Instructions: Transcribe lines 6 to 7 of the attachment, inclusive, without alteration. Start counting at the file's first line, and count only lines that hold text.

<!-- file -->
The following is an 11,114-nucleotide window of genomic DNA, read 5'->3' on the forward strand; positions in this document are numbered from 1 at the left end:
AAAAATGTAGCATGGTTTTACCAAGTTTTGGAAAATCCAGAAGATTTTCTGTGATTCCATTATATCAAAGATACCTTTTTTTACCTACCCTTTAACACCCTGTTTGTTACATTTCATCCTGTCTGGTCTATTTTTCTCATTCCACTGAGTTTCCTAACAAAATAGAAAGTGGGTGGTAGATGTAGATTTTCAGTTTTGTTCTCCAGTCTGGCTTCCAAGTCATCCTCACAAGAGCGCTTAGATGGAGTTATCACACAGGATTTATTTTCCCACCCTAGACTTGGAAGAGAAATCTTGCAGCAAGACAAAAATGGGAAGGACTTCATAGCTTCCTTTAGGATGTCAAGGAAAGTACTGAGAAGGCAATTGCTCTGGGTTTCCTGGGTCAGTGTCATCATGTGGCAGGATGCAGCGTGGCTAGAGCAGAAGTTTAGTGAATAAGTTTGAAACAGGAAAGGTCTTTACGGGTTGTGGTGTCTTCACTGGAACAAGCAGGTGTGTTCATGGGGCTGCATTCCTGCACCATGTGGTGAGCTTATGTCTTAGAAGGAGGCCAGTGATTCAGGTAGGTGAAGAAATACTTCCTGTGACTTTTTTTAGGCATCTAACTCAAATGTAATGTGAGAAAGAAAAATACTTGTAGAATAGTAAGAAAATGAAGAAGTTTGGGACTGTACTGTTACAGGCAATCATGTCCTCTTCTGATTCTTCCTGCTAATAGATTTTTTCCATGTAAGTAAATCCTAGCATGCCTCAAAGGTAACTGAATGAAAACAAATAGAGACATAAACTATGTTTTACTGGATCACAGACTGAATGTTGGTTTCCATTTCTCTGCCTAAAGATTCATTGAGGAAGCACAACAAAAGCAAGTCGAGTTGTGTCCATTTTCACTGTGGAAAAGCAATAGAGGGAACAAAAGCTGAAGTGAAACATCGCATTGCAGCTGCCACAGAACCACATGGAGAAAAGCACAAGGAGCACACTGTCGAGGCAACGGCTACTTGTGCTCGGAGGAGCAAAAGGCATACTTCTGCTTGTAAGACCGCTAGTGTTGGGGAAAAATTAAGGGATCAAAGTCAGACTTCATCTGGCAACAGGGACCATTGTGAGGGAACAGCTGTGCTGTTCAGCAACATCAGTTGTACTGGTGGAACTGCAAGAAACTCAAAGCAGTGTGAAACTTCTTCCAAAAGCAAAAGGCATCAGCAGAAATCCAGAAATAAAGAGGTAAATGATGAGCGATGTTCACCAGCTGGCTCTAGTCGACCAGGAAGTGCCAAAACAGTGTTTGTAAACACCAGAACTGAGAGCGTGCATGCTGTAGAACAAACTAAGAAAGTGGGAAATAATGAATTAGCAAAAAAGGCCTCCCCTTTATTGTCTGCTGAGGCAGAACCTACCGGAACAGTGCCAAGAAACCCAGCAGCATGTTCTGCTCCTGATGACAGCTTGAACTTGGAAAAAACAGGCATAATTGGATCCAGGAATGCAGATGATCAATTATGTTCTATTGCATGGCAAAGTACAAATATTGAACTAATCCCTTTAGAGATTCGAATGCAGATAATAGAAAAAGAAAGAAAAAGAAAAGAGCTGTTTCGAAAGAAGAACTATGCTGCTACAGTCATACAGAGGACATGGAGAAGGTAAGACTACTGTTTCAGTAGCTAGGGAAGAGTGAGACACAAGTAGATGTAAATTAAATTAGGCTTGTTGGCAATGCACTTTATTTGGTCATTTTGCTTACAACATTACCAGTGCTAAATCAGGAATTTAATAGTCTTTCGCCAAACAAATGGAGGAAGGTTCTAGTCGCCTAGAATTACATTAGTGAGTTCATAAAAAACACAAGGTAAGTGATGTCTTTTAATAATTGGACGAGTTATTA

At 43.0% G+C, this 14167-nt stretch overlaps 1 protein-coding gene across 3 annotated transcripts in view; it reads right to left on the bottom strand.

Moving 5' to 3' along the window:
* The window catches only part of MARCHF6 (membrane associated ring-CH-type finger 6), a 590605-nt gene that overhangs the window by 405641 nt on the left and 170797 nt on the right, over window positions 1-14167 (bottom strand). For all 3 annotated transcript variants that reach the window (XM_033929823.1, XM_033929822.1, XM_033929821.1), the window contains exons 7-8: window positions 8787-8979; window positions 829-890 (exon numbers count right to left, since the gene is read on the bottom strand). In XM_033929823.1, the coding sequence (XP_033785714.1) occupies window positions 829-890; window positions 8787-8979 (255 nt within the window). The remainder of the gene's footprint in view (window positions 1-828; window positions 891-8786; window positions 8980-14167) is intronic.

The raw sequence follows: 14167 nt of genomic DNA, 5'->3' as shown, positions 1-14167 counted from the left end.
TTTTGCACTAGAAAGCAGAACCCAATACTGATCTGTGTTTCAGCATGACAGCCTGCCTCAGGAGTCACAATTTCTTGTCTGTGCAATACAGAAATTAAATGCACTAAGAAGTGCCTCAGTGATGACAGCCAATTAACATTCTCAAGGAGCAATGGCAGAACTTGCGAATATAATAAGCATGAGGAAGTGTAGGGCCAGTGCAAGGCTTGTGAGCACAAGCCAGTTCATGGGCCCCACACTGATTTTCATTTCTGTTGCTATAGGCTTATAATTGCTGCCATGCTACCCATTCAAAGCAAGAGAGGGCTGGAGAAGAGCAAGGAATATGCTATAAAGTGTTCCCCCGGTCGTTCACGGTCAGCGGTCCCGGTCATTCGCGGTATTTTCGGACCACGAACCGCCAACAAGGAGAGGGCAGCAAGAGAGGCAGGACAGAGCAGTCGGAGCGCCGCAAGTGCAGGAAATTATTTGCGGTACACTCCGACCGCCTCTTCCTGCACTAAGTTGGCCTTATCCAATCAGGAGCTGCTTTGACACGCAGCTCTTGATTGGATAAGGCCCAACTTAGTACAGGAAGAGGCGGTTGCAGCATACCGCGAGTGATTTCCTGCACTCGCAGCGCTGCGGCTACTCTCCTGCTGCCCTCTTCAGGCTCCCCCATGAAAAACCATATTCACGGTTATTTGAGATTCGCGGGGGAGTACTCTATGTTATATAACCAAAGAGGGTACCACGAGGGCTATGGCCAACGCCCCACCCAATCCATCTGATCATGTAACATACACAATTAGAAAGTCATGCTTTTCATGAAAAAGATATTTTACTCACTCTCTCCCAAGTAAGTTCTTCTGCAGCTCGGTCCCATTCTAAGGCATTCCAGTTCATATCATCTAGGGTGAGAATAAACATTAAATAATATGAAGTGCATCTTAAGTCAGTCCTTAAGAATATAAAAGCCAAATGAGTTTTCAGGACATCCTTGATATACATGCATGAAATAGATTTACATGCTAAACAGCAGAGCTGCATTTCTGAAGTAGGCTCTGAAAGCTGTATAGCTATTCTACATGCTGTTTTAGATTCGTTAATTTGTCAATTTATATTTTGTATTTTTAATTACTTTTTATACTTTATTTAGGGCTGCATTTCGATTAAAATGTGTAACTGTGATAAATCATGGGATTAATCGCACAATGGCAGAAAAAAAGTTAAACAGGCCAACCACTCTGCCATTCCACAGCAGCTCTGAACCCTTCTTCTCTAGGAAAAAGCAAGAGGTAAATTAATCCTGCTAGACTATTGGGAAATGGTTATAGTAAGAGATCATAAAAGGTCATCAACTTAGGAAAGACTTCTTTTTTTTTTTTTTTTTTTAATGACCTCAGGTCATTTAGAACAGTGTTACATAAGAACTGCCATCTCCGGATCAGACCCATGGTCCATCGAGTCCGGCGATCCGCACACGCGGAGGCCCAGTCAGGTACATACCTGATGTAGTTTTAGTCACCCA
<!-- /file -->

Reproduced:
The raw sequence follows: 14167 nt of genomic DNA, 5'->3' as shown, positions 1-14167 counted from the left end.
TTTTGCACTAGAAAGCAGAACCCAATACTGATCTGTGTTTCAGCATGACAGCCTGCCTCAGGAGTCACAATTTCTTGTCTGTGCAATACAGAAATTAAATGCACTAAGAAGTGCCTCAGTGATGACAGCCAATTAACATTCTCAAGGAGCAATGGCAGAACTTGCGAATATAATAAGCATGAGGAAGTGTAGGGCCAGTGCAAGGCTTGTGAGCACAAGCCAGTTCATGGGCCCCACACTGATTTTCATTTCTGTTGCTATAGGCTTATAATTGCTGCCATGCTACCCATTCAAAGCAAGAGAGGGCTGGAGAAGAGCAAGGAATATGCTATAAAGTGTTCCCCCGGTCGTTCACGGTCAGCGGTCCCGGTCATTCGCGGTATTTTCGGACCACGAACCGCCAACAAGGAGAGGGCAGCAAGAGAGGCAGGACAGAGCAGTCGGAGCGCCGCAAGTGCAGGAAATTATTTGCGGTACACTCCGACCGCCTCTTCCTGCACTAAGTTGGCCTTATCCAATCAGGAGCTGCTTTGACACGCAGCTCTTGATTGGATAAGGCCCAACTTAGTACAGGAAGAGGCGGTTGCAGCATACCGCGAGTGATTTCCTGCACTCGCAGCGCTGCGGCTACTCTCCTGCTGCCCTCTTCAGGCTCCCCCATGAAAAACCATATTCACGGTTATTTGAGATTCGCGGGGGAGTACTCTATGTTATATAACCAAAGAGGGTACCACGAGGGCTATGGCCAACGCCCCACCCAATCCATCTGATCATGTAACATACACAATTAGAAAGTCATGCTTTTCATGAAAAAGATATTTTACTCACTCTCTCCCAAGTAAGTTCTTCTGCAGCTCGGTCCCATTCTAAGGCATTCCAGTTCATATCATCTAGGGTGAGAATAAACATTAAATAATATGAAGTGCATCTTAAGTCAGTCCTTAAGAATATAAAAGCCAAATGAGTTTTCAGGACATCCTTGATATACATGCATGAAATAGATTTACATGCTAAACAGCAGAGCTGCATTTCTGAAGTAGGCTCTGAAAGCTGTATAGCTATTCTACATGCTGTTTTAGATTCGTTAATTTGTCAATTTATATTTTGTATTTTTAATTACTTTTTATACTTTATTTAGGGCTGCATTTCGATTAAAATGTGTAACTGTGATAAATCATGGGATTAATCGCACAATGGCAGAAAAAAAGTTAAACAGGCCAACCACTCTGCCATTCCACAGCAGCTCTGAACCCTTCTTCTCTAGGAAAAAGCAAGAGGTAAATTAATCCTGCTAGACTATTGGGAAATGGTTATAGTAAGAGATCATAAAAGGTCATCAACTTAGGAAAGACTTCTTTTTTTTTTTTTTTTTTTAATGACCTCAGGTCATTTAGAACAGTGTTACATAAGAACTGCCATCTCCGGATCAGACCCATGGTCCATCGAGTCCGGCGATCCGCACACGCGGAGGCCCAGTCAGGTACATACCTGATGTAGTTTTAGTCACCCA